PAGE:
Protest of Contract Awards
The Administrative Dispute Resolution Act of 1996 (ADRA),
Pub. L. 104-320, § 12, 110 Stat. 3870, 3874 (1996) grants the
Court of Federal Claims exclusive jurisdiction over procurement
protests (i.e., protests that relate to the Government's
acquisition of goods and services). See Resource Conservation
Group, LLC v. United States, 597 F.3d 1238 (Fed. Cir. 2010);
Emery W.W. Airlines, Inc. v. United States, 264 F.3d 1071,
1078-79 (Fed. Cir. 2001); see also Rothe Dev., Inc. v. United
States, 666 F.3d 336 (5th Cir. 2011); Vero Technical
Support, Inc. v. United States, 437 Fed. Appx. 766 (11th Cir.
2011). The Federal Circuit has held that the ADRA does not affect
the jurisdiction of the Court of Federal Claims with respect to
non-procurement protests (e.g., protests that relate to the
Government's acquisition of land). Id. |
The Court of Federal Claims has prescribed procedural guidance
specifically tailored for bid protest litigation to enhance the
overall effectiveness of protest resolution. See Appendix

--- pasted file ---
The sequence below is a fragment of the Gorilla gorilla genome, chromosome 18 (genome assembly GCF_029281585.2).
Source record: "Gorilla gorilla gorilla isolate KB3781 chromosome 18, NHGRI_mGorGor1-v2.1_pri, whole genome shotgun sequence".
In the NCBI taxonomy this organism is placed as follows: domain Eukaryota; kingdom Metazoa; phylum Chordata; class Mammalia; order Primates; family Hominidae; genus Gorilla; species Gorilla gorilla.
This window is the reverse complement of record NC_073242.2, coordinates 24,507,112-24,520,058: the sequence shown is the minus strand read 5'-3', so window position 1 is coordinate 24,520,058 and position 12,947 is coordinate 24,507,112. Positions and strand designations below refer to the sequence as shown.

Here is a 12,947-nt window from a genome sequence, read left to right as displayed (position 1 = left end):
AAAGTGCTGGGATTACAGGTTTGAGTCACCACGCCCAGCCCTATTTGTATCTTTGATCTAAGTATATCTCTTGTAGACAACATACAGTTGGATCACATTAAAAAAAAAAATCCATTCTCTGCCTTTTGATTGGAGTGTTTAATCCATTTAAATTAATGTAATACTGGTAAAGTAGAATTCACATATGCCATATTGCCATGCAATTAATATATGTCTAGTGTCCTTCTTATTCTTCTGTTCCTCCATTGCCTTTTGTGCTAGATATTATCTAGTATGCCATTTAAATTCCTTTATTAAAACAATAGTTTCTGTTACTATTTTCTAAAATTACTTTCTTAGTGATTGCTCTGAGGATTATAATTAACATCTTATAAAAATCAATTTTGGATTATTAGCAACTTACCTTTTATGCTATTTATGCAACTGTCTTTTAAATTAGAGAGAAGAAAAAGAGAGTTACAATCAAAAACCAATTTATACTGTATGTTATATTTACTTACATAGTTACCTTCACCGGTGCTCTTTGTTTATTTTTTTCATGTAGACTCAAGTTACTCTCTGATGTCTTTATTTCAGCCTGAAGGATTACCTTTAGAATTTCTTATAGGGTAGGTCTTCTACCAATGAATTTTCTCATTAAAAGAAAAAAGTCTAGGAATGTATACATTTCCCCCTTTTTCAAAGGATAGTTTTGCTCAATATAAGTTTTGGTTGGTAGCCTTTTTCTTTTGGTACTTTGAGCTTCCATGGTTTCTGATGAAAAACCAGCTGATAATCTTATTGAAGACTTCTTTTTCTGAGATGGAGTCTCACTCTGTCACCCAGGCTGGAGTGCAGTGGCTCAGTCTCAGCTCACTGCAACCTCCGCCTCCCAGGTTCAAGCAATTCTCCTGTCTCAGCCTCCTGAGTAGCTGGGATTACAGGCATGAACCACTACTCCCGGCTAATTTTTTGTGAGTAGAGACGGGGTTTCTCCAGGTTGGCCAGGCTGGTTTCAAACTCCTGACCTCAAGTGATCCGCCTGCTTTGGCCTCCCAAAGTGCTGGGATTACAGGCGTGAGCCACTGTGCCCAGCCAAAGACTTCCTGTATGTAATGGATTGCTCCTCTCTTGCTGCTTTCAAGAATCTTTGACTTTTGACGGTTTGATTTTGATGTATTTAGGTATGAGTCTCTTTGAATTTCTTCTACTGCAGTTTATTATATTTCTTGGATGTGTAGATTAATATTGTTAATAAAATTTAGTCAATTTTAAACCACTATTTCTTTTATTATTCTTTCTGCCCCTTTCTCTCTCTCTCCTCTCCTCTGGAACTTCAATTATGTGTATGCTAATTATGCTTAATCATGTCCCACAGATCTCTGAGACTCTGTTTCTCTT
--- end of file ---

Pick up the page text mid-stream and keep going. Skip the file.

C of the Rules of the Court of Federal Claims (RCFC).
Standing to bring a bid protest "is framed by 28 U.S.C.
§ 1491(b)(1), which ... imposes more stringent standing
requirements than Article III." Weeks Marine, Inc. v. United
States, 575 F.3d 1352, 1359 (Fed. Cir. 2009). A litigant must
be an "interested party," 28 U.S.C. § 1491(b)(1), which in this
context, requires the protestor to establish that it: "(1) is an
actual or prospective bidder and (2) possesses the requisite direct
economic interest." Id.; see also Rex Serv. Corp. v.
United States, 448 F.3d 1305, 1307 (Fed. Cir. 1996). To satisfy
the first factor, the courts will consider a protester to be an
actual bidder if it submitted an offer in response to the relevant
solicitation. See Rex Serv., 448 F.3d at 1307 ("[the
protester] did not bid, and therefore, it is not an 'actual
bidder.'"). To satisfy the second prong, the "direct economic
interest" requirement, in a post-award protest, a plaintiff "must
show that there was a substantial chance it would have received the
contract award but for the alleged error in the procurement
process." Info. Tech. & Applications Corp. v. United States,
316 F.3d 1312, 1319 (Fed. Cir. 2003). In other words, the protester